Sea Launch Pinpoints Failure Cause, Aims To Return to Flight by Year’s End

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KOUROU, French Guiana – The Jan. 31 failure of a Sea Launch rocket that destroyed a $406 million telecommunications satellite 40 seconds after liftoff was caused by a malfunctioning hydraulic oil pump that was not built to specifications, Sea Launch President Kjell Karlsen said April 30.

Karlsen said the pump, which pressurizes the first-stage engine gimbal actuators, had performed without incident in some 70 previous launches of various versions of the Russian- and Ukrainian-built Zenit rocket.

“It is design proven,” Karlsen said in an interview, saying the failure was caused by “something in the specific manufacturing process that happened with this specific unit. This is the first time it has failed.”

The investigation pinpointed the failure’s occurrence at 3.9 seconds into the flight.

Karlsen declined to disclose what specifically happened with this pump that allowed the defect to escape the regular hardware reviews along the way to being integrated into the rocket until Bern, Switzerland-based Sea Launch has briefed insurance underwriters and customers on the investigation.

These briefings will occur starting in late May once the final report of the failure review oversight board is completed.

But Karlsen said the investigation, led by Energia Logistics Ltd., owned by Russian space hardware builder RSC Energia and Sea Launch’s majority shareholder, left little doubt about the sequence of events that led to the failure.

“The Ukrainians did extensive testing and dug deep into the issue and found the root cause,” Karlsen said, adding that nothing in the paper trail attesting to the unit’s fitness had indicated any issues.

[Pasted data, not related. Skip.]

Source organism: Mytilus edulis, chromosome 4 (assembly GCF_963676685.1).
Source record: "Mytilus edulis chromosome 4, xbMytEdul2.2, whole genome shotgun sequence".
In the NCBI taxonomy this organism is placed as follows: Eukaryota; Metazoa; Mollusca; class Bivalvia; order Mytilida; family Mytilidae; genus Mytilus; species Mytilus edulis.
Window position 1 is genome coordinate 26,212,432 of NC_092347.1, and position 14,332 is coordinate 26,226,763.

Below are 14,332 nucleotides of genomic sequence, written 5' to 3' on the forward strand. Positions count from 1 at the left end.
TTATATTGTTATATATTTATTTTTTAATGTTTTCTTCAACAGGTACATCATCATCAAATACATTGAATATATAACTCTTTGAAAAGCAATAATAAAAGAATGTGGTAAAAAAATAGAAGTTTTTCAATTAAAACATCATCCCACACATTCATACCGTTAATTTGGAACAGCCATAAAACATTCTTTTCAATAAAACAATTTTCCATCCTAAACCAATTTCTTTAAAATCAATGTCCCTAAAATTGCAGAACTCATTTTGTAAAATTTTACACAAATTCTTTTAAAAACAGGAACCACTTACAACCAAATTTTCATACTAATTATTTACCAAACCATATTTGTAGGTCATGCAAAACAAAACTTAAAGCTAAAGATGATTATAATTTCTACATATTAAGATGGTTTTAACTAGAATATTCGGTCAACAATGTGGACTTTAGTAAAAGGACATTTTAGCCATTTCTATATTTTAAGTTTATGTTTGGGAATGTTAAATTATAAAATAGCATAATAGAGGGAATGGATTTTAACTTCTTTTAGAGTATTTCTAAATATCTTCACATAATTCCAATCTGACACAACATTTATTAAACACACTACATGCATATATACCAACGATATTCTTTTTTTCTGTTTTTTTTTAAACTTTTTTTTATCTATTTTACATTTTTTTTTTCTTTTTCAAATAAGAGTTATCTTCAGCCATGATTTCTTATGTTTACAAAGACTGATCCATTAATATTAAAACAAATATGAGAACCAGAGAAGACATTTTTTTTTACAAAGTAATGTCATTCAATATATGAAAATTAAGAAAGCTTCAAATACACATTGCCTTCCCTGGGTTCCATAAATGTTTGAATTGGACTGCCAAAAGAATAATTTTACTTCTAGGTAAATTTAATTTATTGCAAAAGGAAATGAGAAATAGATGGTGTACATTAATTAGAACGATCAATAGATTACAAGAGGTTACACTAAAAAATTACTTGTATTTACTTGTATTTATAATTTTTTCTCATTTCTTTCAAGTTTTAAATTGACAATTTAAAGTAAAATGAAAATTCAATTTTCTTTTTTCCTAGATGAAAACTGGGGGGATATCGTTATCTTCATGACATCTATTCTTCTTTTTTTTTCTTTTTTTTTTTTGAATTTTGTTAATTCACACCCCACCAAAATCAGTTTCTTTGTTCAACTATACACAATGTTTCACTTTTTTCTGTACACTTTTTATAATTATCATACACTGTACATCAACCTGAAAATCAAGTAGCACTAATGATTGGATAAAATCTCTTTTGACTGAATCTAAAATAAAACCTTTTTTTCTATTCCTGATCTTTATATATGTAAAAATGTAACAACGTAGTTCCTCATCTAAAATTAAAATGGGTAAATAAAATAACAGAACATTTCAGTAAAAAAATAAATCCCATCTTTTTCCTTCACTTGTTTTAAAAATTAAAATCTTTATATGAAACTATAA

“We perform quarterly acceptance reviews when we go through each product’s report,” Karlsen said. “There was nothing indicating that there had been a problem with the production.” He said one of the corrective actions recommended by the investigation is to tighten the reporting criteria.

“It looks like it will be fairly simple” to perform the recommended corrective actions, Karlsen said, which will include increased testing and modifications to the manufacturing process. 

Sea Launch and Energia did not include insurance underwriters in the failure investigation team, but insurers will need to be comfortable with the Sea Launch explanation before agreeing to insure future flights.

The Jan. 31 failure destroyed the IS-27 telecommunications satellite owned by Intelsat of Luxembourg and Washington. In addition to its Ku-band payload to replace two existing Intelsat satellites, IS-27 carried a UHF payload that had been intended for lease to U.S. or allied military customers.

The UHF payload was in part responsible for the unusually large insured value of IS-27. Intelsat expects to collect the $406 million insurance claim in the coming weeks. A replacement satellite will be built, but without the UHF payload, enabling Intelsat to use the remaining cash to reduce its debt.

Intelsat is one of several satellite operators that have signed on with Sea Launch since it emerged from U.S. Chapter 11 bankruptcy proceedings in October 2010. Eutelsat of Paris has also supported the company, and more recently EchoStar Corp. of Englewood, Colo., has booked a Sea Launch flight.

Sea Launch had been preparing a relatively light manifest for 2013 as it replenished its stock of rocket hardware for the Zenit 3SL. The company had planned to increase its launch rate, starting in 2014, to four commercial campaigns per year.

Sea Launch had expected to take delivery of one vehicle this spring and had been telling prospective customers that it could offer a launch, from Sea Launch’s floating platform in the Pacific Ocean, late this year.

Karlsen said the nearly assembled vehicle’s first-stage gimbal-actuator pump will be removed and tested to be sure it did not suffer the same manufacturing oversight. The company remains set for one launch late this year if it can find a customer.

The same Zenit rocket is operated for occasional Russian government launches from Russia’s Baikonur Cosmodrome in Kazakhstan. Moscow-based Space International Services, which has been given limited rights to sell Sea Launch rockets commercially, had expected to launch the Amos-3 commercial telecommunications satellite owned by fleet operator Spacecom of Israel. 

The Amos-3 launch and a planned Russian government launch on the Zenit rocket, also expected this year, have been on hold pending the review of the Jan. 31 failure.

 

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